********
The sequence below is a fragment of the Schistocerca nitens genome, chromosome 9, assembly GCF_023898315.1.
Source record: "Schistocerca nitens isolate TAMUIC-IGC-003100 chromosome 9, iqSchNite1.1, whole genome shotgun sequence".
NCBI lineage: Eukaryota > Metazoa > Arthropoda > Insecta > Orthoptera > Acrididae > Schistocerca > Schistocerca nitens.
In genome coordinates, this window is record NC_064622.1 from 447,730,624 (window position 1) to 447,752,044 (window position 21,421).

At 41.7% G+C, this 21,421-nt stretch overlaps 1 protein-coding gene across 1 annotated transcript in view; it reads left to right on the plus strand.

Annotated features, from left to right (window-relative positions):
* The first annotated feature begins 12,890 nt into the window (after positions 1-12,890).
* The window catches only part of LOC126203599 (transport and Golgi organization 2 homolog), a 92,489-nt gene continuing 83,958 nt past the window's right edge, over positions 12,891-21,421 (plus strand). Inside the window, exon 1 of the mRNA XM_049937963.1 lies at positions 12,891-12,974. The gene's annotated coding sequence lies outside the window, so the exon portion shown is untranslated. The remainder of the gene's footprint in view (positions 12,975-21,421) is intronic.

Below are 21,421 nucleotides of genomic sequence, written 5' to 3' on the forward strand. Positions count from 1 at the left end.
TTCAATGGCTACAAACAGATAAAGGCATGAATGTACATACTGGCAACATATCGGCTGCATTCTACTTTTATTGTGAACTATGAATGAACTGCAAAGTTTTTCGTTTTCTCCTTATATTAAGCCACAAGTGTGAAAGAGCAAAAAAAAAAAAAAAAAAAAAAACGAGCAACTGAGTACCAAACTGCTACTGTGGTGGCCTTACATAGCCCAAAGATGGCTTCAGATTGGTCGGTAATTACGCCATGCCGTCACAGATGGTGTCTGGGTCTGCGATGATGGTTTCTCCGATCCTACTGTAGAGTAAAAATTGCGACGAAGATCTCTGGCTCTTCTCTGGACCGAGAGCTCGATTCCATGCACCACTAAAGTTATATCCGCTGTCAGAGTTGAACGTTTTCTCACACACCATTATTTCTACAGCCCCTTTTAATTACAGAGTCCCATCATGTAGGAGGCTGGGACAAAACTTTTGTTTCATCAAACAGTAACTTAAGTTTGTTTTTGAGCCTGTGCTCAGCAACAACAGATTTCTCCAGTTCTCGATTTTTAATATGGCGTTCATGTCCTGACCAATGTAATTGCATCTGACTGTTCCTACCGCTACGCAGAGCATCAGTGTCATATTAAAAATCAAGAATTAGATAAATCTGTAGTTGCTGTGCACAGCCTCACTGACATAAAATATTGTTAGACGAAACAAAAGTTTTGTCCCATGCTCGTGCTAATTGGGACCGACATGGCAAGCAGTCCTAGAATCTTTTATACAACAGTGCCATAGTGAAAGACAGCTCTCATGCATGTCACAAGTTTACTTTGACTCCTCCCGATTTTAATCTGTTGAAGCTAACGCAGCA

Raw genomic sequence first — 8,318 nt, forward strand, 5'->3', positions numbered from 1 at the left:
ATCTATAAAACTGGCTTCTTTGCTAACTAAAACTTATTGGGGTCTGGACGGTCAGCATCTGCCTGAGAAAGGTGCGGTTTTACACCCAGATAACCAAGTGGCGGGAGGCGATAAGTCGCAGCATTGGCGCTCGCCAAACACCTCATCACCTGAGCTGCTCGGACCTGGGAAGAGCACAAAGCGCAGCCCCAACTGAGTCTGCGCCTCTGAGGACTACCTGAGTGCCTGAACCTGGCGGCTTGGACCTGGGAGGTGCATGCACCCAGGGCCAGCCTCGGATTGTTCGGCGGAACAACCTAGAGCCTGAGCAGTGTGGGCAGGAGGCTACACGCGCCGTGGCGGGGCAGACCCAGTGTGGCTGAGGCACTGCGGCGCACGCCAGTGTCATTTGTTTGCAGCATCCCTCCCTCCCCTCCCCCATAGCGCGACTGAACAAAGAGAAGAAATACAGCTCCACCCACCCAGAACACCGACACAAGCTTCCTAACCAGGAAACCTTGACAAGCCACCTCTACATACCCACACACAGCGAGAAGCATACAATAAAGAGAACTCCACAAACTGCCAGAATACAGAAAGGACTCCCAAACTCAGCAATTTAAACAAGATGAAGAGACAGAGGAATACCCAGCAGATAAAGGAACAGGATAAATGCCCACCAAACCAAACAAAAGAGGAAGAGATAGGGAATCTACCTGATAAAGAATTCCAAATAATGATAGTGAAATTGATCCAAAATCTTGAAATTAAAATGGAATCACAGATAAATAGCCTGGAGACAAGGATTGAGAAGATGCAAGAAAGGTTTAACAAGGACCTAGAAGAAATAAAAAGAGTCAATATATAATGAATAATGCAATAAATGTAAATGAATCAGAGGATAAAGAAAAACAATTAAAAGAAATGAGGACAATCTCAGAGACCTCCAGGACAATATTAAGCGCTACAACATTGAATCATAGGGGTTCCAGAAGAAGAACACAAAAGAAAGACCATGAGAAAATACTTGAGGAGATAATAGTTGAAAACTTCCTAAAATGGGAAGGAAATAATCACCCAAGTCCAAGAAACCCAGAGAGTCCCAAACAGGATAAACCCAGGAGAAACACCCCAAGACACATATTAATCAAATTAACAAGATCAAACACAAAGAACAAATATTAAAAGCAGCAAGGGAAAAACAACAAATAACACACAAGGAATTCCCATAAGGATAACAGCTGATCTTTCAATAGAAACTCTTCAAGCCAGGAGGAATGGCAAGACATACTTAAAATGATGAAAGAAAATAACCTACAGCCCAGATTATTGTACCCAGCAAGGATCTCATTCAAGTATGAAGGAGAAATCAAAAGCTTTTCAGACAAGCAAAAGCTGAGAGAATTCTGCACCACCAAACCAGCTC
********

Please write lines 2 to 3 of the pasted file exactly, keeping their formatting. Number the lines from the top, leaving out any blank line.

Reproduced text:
Source record: "Schistocerca nitens isolate TAMUIC-IGC-003100 chromosome 9, iqSchNite1.1, whole genome shotgun sequence".
NCBI lineage: Eukaryota > Metazoa > Arthropoda > Insecta > Orthoptera > Acrididae > Schistocerca > Schistocerca nitens.